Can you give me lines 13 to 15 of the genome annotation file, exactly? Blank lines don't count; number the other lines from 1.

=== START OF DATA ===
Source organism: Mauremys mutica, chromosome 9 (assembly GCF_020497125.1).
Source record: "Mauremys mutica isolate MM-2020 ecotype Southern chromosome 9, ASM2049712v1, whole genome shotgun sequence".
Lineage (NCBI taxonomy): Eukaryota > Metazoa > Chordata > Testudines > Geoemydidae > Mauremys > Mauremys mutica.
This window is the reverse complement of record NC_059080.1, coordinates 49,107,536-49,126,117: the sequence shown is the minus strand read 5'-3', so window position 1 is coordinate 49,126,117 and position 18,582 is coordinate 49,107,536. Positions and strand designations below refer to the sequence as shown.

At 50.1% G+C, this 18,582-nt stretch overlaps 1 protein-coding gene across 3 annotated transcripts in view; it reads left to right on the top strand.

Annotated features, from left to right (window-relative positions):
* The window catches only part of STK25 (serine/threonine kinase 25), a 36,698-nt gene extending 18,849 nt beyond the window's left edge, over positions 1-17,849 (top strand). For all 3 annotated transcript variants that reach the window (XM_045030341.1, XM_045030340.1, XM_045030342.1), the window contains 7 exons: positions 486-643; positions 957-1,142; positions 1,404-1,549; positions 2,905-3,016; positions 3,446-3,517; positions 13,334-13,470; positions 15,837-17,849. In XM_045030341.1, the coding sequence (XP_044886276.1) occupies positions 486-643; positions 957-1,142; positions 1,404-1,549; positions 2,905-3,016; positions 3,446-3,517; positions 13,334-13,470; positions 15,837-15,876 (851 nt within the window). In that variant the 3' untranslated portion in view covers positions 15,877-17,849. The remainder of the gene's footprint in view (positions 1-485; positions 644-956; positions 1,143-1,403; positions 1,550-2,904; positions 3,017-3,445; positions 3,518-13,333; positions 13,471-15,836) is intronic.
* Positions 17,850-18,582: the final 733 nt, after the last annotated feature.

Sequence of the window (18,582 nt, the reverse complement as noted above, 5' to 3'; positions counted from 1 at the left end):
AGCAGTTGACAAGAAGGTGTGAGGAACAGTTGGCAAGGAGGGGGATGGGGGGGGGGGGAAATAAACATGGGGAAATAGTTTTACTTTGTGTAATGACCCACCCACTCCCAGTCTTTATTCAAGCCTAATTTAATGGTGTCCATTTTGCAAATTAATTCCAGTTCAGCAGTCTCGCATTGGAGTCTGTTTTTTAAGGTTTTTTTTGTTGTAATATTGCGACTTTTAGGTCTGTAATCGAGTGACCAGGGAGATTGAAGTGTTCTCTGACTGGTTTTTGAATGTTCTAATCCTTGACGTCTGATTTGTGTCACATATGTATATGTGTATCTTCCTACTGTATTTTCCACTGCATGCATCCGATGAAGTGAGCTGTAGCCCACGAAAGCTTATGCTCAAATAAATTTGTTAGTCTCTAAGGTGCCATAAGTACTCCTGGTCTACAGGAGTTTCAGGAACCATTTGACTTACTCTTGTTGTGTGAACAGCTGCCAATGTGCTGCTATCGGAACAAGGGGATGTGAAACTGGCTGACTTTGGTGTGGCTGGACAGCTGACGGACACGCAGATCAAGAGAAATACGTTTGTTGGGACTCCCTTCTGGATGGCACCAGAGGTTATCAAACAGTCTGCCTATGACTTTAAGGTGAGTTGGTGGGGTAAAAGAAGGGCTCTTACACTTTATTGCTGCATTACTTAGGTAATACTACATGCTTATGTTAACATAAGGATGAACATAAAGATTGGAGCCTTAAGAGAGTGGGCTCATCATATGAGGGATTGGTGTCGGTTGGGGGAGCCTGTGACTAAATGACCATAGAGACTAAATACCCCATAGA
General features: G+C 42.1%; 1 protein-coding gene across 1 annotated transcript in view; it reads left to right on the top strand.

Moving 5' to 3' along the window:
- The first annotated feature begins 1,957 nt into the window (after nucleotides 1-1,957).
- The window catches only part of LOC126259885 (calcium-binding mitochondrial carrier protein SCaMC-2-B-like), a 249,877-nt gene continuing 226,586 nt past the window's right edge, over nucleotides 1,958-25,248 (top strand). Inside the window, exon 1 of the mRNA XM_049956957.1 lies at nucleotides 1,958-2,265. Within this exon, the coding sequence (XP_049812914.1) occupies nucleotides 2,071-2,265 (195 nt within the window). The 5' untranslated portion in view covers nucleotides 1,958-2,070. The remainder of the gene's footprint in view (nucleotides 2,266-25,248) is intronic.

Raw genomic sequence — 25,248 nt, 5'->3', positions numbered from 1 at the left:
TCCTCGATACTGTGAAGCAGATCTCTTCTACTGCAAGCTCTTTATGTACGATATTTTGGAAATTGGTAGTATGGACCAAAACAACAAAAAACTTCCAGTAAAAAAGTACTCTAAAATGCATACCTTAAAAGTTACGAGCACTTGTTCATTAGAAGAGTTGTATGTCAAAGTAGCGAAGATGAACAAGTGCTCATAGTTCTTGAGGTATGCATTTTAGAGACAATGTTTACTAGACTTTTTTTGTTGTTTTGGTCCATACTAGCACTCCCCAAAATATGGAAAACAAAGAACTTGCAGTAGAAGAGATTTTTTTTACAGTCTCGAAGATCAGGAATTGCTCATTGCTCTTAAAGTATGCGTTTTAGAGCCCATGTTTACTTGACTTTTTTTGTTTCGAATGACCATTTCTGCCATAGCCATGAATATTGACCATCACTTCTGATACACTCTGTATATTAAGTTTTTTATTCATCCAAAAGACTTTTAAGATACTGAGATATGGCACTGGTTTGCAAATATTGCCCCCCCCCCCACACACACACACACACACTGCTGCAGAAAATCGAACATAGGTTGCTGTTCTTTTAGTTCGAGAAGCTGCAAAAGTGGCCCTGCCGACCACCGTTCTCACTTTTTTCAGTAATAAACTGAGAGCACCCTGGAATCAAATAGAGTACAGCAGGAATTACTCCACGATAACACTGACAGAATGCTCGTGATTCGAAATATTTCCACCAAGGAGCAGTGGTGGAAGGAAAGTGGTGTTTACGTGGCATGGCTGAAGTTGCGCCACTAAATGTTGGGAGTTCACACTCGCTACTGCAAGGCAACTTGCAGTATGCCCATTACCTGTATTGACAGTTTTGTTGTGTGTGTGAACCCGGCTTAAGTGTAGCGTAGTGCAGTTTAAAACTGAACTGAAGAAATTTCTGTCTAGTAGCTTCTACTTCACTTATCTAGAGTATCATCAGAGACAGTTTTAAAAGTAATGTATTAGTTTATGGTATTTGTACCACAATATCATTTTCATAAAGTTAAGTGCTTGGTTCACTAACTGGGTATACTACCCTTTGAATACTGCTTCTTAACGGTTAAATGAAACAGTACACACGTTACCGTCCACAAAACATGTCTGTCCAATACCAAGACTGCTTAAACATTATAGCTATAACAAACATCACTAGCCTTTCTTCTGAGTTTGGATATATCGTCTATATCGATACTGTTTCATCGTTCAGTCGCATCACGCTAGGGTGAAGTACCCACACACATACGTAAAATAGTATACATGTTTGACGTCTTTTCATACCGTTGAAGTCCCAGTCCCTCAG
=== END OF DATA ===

- The first annotated feature begins 1,957 nt into the window (after nucleotides 1-1,957).
- The window catches only part of LOC126259885 (calcium-binding mitochondrial carrier protein SCaMC-2-B-like), a 249,877-nt gene continuing 226,586 nt past the window's right edge, over nucleotides 1,958-25,248 (top strand). Inside the window, exon 1 of the mRNA XM_049956957.1 lies at nucleotides 1,958-2,265. Within this exon, the coding sequence (XP_049812914.1) occupies nucleotides 2,071-2,265 (195 nt within the window). The 5' untranslated portion in view covers nucleotides 1,958-2,070. The remainder of the gene's footprint in view (nucleotides 2,266-25,248) is intronic.

Raw genomic sequence — 25,248 nt, 5'->3', positions numbered from 1 at the left: